I was grateful when I heard they’d passed a law in Illinois that prohibited drivers from talking or texting on cell phones. Yet, if they did, it sure as heck isn’t working. Listen up, Chief.
Every day I see drivers at the wheel, even downtown, with their cell phone in their ear.
I do think, however, it’s changed the way some drivers, not all, do their texting. It’s very common now to have to honk at the car in front after the light changes to green; they’re texting! I’m guilty of it. Though annoying, at least it’s relatively safe. Be assured, though, there are zillions of people still texting and driving slowly—in the left lane!
The other evening around 6PM Kathy and I were sitting on the patio enjoying a virgin Mary Ann and listening to piano music on Pandora. Suddenly we heard a loud thud on Hobson Road, a half block away.
Less than three seconds later, we heard a man’s voice shouting more four and five-letter words than I knew existed. We looked at each other and guessed what had happened. To make sure no one needed help, Kathy ran to check. I stayed put in case she needed backup.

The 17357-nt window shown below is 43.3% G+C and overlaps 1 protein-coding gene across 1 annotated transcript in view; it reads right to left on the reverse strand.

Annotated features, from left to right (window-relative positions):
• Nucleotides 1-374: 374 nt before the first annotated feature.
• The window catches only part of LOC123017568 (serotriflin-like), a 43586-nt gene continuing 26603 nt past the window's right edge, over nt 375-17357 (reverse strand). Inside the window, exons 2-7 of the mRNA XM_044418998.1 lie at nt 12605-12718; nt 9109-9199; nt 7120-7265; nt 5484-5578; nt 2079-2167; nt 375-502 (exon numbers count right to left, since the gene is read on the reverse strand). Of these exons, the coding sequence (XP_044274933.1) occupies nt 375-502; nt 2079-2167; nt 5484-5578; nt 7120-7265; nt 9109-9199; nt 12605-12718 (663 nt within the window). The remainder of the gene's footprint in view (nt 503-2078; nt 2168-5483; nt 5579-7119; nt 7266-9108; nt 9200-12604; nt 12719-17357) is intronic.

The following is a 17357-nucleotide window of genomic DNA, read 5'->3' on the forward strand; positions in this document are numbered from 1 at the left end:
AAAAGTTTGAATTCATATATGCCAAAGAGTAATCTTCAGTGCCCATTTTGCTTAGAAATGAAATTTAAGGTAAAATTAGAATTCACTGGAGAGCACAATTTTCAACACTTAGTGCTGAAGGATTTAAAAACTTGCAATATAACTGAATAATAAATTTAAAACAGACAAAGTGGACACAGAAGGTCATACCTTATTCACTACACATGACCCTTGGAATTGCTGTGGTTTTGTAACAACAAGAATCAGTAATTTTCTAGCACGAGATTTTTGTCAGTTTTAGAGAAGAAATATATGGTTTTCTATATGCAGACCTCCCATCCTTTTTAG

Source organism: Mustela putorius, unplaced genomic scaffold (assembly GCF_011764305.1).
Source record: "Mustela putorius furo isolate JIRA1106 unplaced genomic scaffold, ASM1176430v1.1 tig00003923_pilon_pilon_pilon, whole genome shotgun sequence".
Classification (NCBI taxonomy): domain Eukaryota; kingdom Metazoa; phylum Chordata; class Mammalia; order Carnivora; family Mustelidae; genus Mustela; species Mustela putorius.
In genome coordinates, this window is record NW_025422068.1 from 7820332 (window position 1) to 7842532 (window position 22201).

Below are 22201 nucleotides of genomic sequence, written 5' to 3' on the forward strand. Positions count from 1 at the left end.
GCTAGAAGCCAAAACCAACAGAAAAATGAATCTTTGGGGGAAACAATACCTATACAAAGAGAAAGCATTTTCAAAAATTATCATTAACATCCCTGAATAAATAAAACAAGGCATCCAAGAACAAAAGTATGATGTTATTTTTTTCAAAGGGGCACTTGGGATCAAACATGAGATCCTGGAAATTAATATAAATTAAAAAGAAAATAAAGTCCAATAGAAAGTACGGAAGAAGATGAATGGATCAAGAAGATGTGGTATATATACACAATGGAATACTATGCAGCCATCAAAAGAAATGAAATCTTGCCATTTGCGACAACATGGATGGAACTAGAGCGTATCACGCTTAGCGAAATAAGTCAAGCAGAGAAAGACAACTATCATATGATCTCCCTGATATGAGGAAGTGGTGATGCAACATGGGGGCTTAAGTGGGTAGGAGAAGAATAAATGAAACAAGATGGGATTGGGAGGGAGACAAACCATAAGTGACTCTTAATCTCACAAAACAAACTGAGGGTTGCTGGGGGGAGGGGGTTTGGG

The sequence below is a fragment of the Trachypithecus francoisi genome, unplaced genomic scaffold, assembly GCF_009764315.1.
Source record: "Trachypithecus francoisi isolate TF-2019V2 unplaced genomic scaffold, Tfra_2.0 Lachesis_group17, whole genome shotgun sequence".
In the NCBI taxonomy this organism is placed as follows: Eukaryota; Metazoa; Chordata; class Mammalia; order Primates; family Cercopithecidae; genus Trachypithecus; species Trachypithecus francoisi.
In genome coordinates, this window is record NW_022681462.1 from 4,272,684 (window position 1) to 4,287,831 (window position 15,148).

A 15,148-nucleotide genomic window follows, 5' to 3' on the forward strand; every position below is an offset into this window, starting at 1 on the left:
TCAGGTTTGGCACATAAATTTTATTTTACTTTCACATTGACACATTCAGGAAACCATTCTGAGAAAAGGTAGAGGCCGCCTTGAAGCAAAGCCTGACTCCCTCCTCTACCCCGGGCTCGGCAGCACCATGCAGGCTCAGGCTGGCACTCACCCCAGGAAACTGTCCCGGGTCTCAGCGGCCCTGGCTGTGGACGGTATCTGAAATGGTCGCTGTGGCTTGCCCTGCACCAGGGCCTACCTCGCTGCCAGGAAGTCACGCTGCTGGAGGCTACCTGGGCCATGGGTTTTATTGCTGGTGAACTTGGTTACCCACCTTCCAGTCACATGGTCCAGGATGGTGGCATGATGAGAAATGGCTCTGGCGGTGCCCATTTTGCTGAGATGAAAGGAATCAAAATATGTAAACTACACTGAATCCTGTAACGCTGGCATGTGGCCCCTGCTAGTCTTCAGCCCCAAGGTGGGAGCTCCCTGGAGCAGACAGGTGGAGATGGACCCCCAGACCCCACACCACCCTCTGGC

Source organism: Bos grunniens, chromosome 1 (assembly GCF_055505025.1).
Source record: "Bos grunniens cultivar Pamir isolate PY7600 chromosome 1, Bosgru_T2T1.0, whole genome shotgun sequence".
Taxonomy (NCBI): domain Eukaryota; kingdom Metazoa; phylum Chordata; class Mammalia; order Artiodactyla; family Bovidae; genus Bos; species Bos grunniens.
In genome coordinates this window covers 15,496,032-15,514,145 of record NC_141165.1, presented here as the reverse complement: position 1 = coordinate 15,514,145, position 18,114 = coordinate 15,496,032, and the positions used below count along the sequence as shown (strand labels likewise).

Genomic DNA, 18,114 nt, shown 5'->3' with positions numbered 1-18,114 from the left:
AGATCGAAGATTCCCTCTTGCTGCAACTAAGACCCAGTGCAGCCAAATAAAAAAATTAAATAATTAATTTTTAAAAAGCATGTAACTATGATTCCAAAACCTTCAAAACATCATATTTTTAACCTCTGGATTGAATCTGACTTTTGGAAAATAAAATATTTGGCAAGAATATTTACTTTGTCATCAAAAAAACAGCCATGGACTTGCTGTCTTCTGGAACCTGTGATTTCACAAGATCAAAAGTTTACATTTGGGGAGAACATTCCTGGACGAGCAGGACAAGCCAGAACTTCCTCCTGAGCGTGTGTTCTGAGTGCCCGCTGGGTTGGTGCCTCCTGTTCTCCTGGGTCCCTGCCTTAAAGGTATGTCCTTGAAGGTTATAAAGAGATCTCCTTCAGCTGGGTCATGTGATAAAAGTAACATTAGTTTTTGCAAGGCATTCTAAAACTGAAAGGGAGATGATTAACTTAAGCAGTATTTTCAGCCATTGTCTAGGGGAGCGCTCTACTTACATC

Sure enough, a 30-something Millennial had rear-ended a 40-something Millennial construction worker in a white pickup truck in broad daylight, on a super-safe road. Texting you think? You betcha!
Why are we so addicted to our cell phones? Does anyone have a real life anymore? It’s totally unbelievable that most people have a cell phone in their hand every waking moment. Especially teens and Millennials. I’ve often witnessed families out for dinner where both parents were on their phones while the kids were texting or playing games under the table, likely talking and texting each other.
I’m not perfect, but I try my best not to be a slave to my cell phone. If I’m going to a breakfast, luncheon or meeting, I’ll put my phone on vibrate and sneak a discreet screen peek only if it wiggles.
One thing I will never do is talk on my cell within earshot of someone. I always excuse myself and find a quiet place to carry on a conversation that can’t wait until I’m free of my current obligation. There are few things more rude than having a conversation on the cell phone while you’re in the company of other people.
I’ll appreciate the days when I become king! I’ll put those people back on the original AT&T plan where we paid $5 per minute for cell calls—outgoing or incoming. They’ll be thankful.